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14.00  Heritagization and Religionization of Islamicate Culture in Europe

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11:00, Saturday 4 Jun 2016 (30 minutes)

This paper will argue that European framings of Islamicate cultural heritage shows how interpretations of the secularization and re-sacralization of Christian-cum-National heritage should take account of the parallel religionization of the heritage and identities of the European nations’ Other – the Muslims. The complexity of the secularization process thus becomes more visible. The paper will also show that the understanding of religion and heritage can gain from an engagement with post-secular theoretization. 

The rhetorical and political framings of Islamicate heritage in Europe is understood as a twofold development relating to different scales: a heritagization of Islamicate culture in Europe, where a growing group of immigrant citizens are constructed as determined by heritage and cultural belonging; and a religionization of Islamicate heritage as a relational Other to European and national secular identity constructions where more and more aspects of Islamicate heritage are interpreted as religious. 

People that came to Europe from, for example, Turkey and Pakistan, in the 1970s and 1980s were called Turkish or Pakistani immigrants. Starting with the Rushdie affair of 1989, they have come to be called Muslims. There has been a shift from ethnicity and migration toward religious identification of European immigrants. The on-going secularization in Europe has during the last thirty years been paralleled by a resurgence of religion. This goes for religious self-identification and practice, as well as identification of otherness in religious terms. Paired with a stronger Muslim presence in Europe, this has meant that new interests have been tied to European museum collections of Islamic cultural artifacts. Collections that formerly were studied and presented more as arts and craft are now framed in dialogue terms, as a means to promote tolerance and understanding of Europe’s Muslim other.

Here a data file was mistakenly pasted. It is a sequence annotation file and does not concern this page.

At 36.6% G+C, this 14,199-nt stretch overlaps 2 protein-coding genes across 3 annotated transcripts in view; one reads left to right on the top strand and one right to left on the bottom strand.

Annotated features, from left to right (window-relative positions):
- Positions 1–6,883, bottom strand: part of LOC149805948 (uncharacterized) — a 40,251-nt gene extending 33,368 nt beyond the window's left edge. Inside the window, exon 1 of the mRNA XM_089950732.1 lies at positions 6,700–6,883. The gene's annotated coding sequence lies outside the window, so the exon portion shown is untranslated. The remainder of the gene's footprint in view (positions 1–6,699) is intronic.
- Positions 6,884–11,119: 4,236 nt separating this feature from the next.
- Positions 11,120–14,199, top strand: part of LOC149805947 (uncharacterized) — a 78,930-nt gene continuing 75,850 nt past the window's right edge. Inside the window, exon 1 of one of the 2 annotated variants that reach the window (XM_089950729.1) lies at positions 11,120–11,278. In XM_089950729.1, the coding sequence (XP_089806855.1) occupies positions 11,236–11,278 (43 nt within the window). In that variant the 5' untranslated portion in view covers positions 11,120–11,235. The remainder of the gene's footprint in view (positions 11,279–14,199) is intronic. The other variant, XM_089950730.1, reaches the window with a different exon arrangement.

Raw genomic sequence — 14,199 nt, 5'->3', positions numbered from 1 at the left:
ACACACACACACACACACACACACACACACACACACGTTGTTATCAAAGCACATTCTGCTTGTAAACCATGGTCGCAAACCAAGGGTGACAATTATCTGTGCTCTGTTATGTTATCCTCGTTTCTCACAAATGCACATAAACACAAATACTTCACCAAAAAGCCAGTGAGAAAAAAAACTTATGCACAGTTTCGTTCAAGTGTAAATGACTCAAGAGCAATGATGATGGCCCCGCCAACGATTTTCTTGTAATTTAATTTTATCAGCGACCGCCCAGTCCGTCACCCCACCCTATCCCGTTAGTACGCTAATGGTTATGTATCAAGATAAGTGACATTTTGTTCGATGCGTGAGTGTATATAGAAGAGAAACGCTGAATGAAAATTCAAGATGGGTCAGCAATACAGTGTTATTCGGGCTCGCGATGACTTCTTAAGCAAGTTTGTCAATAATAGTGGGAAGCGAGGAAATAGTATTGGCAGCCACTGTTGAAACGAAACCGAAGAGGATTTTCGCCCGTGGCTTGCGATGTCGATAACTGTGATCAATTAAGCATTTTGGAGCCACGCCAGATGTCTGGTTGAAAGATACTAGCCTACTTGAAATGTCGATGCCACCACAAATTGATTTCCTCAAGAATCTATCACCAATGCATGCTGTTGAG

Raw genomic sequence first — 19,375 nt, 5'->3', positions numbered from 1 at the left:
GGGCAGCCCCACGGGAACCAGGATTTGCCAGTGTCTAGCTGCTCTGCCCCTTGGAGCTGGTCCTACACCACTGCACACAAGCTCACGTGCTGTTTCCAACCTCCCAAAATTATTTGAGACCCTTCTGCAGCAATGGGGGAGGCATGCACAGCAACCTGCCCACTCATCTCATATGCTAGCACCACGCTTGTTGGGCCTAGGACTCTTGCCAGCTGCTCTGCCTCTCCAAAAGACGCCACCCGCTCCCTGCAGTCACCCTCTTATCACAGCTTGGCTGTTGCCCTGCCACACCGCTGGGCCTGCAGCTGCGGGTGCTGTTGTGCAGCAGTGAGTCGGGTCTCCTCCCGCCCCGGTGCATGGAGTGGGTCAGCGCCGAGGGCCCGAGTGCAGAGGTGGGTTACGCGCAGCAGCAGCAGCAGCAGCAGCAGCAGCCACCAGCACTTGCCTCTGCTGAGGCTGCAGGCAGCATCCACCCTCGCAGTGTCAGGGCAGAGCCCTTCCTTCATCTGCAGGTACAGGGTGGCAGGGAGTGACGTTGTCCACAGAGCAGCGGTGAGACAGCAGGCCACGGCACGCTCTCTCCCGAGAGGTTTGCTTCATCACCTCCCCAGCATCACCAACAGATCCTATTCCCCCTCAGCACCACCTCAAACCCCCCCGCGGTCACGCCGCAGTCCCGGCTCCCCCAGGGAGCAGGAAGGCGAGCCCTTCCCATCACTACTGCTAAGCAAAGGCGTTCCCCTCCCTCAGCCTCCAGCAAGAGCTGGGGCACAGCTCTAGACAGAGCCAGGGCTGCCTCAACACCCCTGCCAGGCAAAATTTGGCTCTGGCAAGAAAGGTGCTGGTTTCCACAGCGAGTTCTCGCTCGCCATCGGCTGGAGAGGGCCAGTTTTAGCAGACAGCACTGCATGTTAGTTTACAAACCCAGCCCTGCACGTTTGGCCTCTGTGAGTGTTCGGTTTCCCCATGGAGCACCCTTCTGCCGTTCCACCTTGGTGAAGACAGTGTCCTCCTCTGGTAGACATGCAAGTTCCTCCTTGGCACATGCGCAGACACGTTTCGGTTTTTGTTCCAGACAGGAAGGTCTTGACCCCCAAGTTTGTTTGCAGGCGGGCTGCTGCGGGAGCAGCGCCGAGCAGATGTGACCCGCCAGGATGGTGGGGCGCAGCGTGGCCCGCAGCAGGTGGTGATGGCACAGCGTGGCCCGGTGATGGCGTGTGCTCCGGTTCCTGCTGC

This paper will open a new formation for discussing Islamicate cultural heritage in Europe; a topic that is most often confined to the field of Islamic art, and thus not normally part of either Islamic studies, museum studies or critical heritage studies. This has led to the study of Islamicate cultural heritage being self-enclosed and object-centred. This disconnects the knowledge on Islamicate cultural heritage from contemporary themes of identity politics, critical heritage studies, and political framing. 

The concept “Islamicate” is here used to make the discussion more distinct. It denotes the culture developed in milieus where Islam has been the over-arching religion, without connoting that this culture must therefore be “religious” in any qualified sense. 

The last ten years have seen a backlash where stereotypes and out-dated approaches on Islam have returned and been strengthened in exhibitions and new museums of Islamic art. There is a gap between simplistic musealization of Islamicate cultural heritage and increasingly complex academic interpretations of Islamic arts and crafts. Islam is often framed as a separate and past civilization without direct contact with lived experiences in Europe today. 

The empirical material for this paper is the rhetorical, political, and museological framings of Islamicate cultural heritage in Europe. This material will be analyzed in relation to UNESCO-inspired ideals of intercultural dialogue. Framings of Islamicate cultural heritage in Europe will be presented in relation to the broader discourse on heritage, religion, culture, and diversity, and analyzed through post-secular perspectives and framing theory.

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